September 20th, 2023
Predator Versus Wolverine #1 - Logan's young and old are pursued by the galaxies greatest hunter in this epic crossover. Epic crossovers are nothing new for the Predator, having squared off against the likes of Batman, Judge Dredd, and even the Archies during its Dark Horse run. Now a Disney property, a head to head with Marvel's mightiest heroes was inevitable. There’s no better character for this fight than Wolverine and no writer better than Benjamin Percy to deliver it. His work on the characters current ongoing series has been one the most consistently awesome books in the crowded field of X titles. There, and in the recent Ghost Rider crossover, Percy’s writing embraces the best of 90’s era Marvel. High on action, not afraid to embrace the over the top or schlocky, without the self-aware snark that often deflates the tension and drama of otherwise good stories. On a snowy frontier, a young drifter named Logan takes on a dangerous job for a desperate man. A forest full of skinned bodies is the first hint that something worse than outlaws haunt the woods, and soon our hero is on the run from an invisible enemy. Years later in the not quite present day a team of commandos enters the south American jungle in pursuit of a guerilla army, only to find an eerily familiar massacre and a hunter determined to take on the one that got away. The many artists on this book (Ken Lashley, Greg Land, Jay Leisten and Andrea Di Vito) also deserve a shout out for the distinctive look given to the stories' two timelines.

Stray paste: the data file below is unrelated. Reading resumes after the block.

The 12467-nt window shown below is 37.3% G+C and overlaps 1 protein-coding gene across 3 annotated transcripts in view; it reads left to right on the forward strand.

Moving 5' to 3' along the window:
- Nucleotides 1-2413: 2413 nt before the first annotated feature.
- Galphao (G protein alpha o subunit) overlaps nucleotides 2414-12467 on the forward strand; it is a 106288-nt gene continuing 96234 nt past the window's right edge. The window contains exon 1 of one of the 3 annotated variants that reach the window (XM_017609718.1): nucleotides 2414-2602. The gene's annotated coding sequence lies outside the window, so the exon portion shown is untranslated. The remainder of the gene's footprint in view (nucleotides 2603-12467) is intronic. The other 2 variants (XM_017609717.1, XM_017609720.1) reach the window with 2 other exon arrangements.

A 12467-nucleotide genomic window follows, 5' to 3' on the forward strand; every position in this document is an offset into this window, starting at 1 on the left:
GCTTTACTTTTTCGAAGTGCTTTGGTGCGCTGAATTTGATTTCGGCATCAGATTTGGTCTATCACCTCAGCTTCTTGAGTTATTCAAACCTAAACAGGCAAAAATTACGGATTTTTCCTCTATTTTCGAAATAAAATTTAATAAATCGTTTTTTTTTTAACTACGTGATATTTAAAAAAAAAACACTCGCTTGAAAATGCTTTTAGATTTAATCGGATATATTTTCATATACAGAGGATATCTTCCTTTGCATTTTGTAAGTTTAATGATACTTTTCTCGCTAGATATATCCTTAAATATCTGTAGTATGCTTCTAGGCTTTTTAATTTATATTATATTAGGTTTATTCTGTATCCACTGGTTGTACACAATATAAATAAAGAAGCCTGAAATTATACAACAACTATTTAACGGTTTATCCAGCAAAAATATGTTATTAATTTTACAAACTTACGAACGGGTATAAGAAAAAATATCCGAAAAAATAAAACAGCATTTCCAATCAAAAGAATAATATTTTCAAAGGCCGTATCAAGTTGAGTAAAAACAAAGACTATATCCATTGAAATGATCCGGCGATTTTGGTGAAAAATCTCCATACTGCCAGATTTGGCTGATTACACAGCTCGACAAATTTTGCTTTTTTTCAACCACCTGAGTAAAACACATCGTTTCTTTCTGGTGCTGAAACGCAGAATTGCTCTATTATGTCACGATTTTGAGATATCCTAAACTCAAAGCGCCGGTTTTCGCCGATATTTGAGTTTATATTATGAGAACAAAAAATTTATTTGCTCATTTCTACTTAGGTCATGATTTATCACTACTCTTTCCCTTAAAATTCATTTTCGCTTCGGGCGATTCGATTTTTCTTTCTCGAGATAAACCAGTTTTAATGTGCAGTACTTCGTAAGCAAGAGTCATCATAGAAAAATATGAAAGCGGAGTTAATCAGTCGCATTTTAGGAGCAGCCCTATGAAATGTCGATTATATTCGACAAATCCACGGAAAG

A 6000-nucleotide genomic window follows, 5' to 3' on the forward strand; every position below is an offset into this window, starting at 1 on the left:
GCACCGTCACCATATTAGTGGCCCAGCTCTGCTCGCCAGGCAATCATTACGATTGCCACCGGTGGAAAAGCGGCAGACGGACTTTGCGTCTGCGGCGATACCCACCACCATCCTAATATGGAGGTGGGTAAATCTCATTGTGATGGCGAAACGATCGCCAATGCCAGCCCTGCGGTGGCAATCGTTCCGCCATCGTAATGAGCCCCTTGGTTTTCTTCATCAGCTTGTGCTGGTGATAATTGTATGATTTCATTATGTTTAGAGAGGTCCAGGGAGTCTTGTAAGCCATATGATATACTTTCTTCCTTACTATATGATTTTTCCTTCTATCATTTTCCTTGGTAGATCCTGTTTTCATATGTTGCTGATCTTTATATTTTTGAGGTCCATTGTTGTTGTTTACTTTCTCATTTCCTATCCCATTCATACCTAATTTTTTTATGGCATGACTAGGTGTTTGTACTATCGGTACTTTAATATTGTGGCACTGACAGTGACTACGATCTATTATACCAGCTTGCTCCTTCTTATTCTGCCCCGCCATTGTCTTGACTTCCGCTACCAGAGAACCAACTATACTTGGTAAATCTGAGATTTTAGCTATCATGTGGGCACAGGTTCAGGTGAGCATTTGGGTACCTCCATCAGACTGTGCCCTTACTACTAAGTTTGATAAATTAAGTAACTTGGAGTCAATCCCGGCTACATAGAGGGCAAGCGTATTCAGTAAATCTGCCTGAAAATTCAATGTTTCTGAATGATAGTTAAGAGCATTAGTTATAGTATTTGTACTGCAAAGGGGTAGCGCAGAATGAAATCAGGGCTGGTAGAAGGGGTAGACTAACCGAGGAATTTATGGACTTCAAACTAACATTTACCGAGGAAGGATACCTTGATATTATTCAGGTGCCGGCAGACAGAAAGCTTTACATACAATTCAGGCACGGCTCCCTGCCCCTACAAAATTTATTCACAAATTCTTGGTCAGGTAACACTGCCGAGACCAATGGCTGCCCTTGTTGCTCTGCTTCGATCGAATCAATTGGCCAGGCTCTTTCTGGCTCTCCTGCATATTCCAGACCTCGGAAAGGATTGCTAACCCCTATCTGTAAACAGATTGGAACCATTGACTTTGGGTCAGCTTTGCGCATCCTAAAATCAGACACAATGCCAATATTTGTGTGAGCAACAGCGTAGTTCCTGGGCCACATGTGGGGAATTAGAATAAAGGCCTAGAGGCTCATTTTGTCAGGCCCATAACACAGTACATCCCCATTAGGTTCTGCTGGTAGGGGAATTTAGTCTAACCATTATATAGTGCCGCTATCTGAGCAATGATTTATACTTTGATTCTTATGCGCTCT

Tenement #4 - The netherworld of Tenement grows deeper and stranger still. The disparate denizens of the tenement remain lost in a dark realm that defies the logic of geography and time. From panel to panel, characters are separated, reunited, lost and found again, not unlike the way they lived as neighbors beforehand. But the random crossing of paths has taken on deadly importance. The nightmare labyrinth threatens them with deadly traps, and the masked beings that live in this Lovecraftian realm lay in wait, wearing familiar faces. The events of the book, and the art that depicts them, are becoming increasingly abstract with every page, elevating the tone from unsettling to disturbing. Lemire and Sorrentino are delivering little in the way of explanation, opting for vibes over plot, letting character and atmosphere carry this series. This has been my favorite of the Bone Orchard comics thus far, a horror story that is both supernatural and sociological.